Collection features rock legend, rodent icon

Posted: Wednesday, December 29, 2004

Juneau fans of memorabilia are invited to come see what secrets lurk deep in the closets of friends and neighbors during the city museum's three-part Juneau Collectors Series, running from January through September.

In three separate shows, Juneau collectors will have a chance to share their private gatherings of unusual items and quirky collectibles with the public.

An opening reception from 4:30 to 7 p.m. Friday, Jan. 7, launches Part I of the series with Joel Orelove's "Elvis Lives in Juneau!" and "Mickey Mouse Memorabilia" collections.

In celebration of Elvis Presley's 75th birthday (Jan. 8, of course), the city museum will display a variety of almost a hundred Elvis-themed treasures, including a real sample of his hair, several Elvis nesting matryoshka dolls, handcrafts such as dolls and quilts made here in Juneau, and a wide assortment of other fun items from Orelove's personal collection.

According to Orelove, both Elvis Presley and Mickey Mouse are enduring American icons worthy of celebration, but for different reasons.

"Elvis changed everything. He showed the potential of mankind," says Orelove.

"He came from the most humble of origins and changed our culture, the music, dress, race relations, everything."

As for that loveable mouse, Orelove declares, "Mickey is the universal embodiment of what's near and dear to us. He's been around for over 75 years and is still going strong."

Orelove also points out that there is almost nothing in use today that doesn't have Mickey's image on it. His own collection includes everything from Mickey Mouse drain covers to can openers.

In the spirit of good old-fashioned American fun, the city museum's opening reception for this show will feature Elvis music, Elvis impersonators and one of Elvis' own favorite treats - jelly-filled doughnuts.

"We know there are many Elvis fans here in Juneau," says Director Jane Lindsey. "Because of this, the museum will be setting up an 'Elvis shrine.'

"We invite all of you fans to bring in an Elvis memento to adorn the shrine and take a moment to write a heartfelt note in memory of the King. All objects deposited at the shrine will be given to Joel Orelove at the conclusion of the exhibit to enhance his much beloved collection."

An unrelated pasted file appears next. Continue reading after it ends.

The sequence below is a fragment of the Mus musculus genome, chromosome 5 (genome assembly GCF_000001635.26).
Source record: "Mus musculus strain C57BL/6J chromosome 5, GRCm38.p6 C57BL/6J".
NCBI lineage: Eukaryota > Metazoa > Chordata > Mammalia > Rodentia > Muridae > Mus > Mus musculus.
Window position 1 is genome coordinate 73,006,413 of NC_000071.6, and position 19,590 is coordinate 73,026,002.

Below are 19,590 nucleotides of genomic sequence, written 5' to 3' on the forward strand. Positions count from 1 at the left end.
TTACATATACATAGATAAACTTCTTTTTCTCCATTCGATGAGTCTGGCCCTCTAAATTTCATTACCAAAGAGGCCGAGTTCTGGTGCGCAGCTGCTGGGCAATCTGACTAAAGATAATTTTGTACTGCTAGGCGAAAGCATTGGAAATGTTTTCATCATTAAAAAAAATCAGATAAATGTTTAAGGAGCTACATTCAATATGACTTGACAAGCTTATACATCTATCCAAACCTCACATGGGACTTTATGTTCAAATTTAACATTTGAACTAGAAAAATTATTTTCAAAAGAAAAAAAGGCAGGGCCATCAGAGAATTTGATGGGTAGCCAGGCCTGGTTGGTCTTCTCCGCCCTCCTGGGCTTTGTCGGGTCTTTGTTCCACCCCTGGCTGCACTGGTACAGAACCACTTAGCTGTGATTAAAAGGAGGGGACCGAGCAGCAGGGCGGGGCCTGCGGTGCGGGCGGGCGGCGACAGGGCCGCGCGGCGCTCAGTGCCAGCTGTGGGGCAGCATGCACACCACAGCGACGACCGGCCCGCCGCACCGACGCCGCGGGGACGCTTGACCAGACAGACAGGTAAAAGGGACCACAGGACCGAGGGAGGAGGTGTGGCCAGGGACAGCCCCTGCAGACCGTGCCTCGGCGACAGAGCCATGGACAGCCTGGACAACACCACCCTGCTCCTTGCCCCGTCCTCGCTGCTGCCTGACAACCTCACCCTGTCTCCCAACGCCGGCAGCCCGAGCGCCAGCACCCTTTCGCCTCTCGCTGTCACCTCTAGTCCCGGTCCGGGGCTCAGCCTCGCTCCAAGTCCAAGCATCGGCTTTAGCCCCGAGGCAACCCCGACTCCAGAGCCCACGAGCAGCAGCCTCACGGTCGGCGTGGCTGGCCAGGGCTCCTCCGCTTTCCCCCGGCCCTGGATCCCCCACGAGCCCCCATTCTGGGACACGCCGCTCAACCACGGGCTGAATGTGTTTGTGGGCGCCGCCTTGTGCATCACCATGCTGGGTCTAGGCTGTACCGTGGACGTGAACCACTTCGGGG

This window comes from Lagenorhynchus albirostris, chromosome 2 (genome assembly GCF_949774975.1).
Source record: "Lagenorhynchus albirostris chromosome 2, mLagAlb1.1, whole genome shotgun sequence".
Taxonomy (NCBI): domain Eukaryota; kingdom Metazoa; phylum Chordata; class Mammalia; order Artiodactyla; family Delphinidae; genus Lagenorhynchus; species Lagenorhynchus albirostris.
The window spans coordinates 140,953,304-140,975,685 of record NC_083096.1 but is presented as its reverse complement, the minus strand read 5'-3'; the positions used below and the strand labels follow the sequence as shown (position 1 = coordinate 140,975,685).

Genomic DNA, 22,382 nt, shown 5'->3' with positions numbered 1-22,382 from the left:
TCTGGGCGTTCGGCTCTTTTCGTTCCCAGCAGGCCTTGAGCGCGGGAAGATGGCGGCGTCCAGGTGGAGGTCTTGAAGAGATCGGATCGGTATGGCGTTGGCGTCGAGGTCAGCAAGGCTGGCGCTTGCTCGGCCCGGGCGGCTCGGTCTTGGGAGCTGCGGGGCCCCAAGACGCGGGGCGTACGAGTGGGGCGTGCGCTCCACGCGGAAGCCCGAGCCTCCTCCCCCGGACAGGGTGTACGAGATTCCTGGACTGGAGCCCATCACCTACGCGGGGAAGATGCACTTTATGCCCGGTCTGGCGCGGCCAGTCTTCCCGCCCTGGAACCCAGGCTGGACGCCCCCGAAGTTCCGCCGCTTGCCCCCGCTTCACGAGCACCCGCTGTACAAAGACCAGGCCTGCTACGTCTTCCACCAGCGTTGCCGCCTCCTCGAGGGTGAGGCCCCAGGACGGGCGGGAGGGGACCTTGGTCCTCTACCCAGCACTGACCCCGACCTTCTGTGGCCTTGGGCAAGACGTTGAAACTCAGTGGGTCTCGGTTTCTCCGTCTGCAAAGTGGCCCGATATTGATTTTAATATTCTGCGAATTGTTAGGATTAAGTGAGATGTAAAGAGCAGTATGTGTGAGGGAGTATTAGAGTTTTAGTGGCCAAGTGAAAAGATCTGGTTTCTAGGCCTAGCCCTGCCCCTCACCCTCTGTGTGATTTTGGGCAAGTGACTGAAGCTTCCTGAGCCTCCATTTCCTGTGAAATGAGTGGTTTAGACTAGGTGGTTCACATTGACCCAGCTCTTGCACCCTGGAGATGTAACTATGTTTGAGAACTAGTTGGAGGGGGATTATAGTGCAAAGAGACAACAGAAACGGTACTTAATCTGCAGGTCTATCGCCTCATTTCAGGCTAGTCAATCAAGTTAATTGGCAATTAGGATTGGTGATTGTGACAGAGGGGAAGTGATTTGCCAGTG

Be sure not to miss the Tlingit King, Leonard R. Johnson, from Angoon, who will attend the event in his prize-winning Tlingit Elvis costume from last year's Juneau Arts and Humanities Council Wearable Arts Extravaganza.

Join us at the city museum for opening night festivities, or drop in through Feb. 26 to check out the exhibit that collections curator Ellen Carrlee describes as "a burst of fun in the dark heart of Juneau's winter."

"Our community is full of creative and passionate people, and this is reflected in the things they choose to collect," says Carrlee, describing the Juneau Collectors Series as being "as much about a peek into the local personalities who collect as it is about the collections themselves."

The Juneau Collectors Series continues on March 4 with Michael Hunter's Keen Stuff, followed by Jeff Brown's Alaska Board Games collection on display from May 15 through September.

For more information, call 586-3572. Winter hours are noon to 4 p.m. Tuesday through Saturday. The Juneau-Douglas City Museum is at 4th and Main streets and is a program of the Juneau Parks and Recreation Department.

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